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Shifting demand and oversupply of critical wind turbine components continue to challenge the global wind energy supply base, according to MAKE Consulting.

MAKE's Global Wind Turbine Supply Chain 2014 report reveals that the supply of blades, nacelles and gearboxes is approximately 50%, 80% and 90% in excess of global demand, respectively.

The report says that although the supply-demand gap has closed over the last 12 months - brought about by volatile demand and intense price competition - persistent overcapacity continues to negatively impact pricing power and furthers the case for additional consolidation throughout the supply chain.

However, the report notes that the divestment of non-core production assets and increased focus on higher-margin-yielding operations and maintenance business has allowed several turbine original equipment manufacturers (OEMs) to return to profitability in 2013. Turbine OEM profit margins have been highest for tier-one Chinese OEMs, which enjoyed double-digit margins compared to single figures posted by Western competitors. According to the report, Western turbine OEMs and subcomponent suppliers have been forced to adjust sourcing and production strategies to follow shifting global market dynamics.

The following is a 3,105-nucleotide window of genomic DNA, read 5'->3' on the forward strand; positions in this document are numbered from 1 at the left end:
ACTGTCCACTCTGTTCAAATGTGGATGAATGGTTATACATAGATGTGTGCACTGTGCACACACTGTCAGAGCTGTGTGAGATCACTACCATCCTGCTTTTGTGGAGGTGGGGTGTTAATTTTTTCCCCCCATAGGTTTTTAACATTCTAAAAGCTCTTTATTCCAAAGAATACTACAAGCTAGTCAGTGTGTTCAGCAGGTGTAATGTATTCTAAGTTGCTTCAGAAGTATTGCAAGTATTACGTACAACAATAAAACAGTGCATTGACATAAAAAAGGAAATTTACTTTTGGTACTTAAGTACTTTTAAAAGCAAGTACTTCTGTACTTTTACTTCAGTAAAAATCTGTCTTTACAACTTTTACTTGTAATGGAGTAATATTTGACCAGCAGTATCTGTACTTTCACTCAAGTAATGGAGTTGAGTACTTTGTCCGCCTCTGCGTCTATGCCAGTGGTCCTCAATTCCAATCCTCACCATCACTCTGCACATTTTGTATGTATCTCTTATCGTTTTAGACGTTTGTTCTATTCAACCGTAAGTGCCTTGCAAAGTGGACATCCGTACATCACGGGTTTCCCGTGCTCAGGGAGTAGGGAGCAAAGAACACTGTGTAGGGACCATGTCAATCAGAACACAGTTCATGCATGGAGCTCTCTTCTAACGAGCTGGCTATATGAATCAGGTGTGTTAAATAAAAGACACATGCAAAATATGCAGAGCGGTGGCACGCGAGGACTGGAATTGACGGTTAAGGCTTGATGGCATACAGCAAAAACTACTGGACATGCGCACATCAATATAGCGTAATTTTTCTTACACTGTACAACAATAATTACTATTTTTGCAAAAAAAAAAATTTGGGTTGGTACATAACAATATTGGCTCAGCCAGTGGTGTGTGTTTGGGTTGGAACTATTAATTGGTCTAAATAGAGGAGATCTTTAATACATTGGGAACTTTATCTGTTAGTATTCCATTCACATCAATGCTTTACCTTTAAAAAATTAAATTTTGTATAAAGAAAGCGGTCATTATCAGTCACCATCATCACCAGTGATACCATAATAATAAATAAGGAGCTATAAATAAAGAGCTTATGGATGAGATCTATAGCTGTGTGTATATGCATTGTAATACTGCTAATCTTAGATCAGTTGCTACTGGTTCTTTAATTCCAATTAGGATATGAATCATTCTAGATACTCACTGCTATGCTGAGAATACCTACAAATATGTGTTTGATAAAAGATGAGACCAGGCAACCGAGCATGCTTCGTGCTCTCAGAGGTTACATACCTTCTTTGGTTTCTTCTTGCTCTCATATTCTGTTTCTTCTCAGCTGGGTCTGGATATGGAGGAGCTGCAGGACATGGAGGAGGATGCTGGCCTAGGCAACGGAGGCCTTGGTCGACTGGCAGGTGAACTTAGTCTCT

Furthermore, the report says the allure of new growth markets is enticing, but meeting local-content rules remains a critical challenge. Several turbine OEMs have struggled to maintain profitability with multiple production facilities across the globe, driving some to concentrate production at centralized facilities in their home markets to benefit from increased economies of scale.

Still, the report says, diversified regional exposure is important to mitigate foreign exchange risks, address annual demand fluctuations and meet local-content rules in emerging markets such as Brazil. Other emerging local-content markets such as Russia, Ukraine and Saudi Arabia show promise; however, the report says those markets lack Brazil’s upside, and MAKE does not expect substantial near-term investments by foreign suppliers in those regions.



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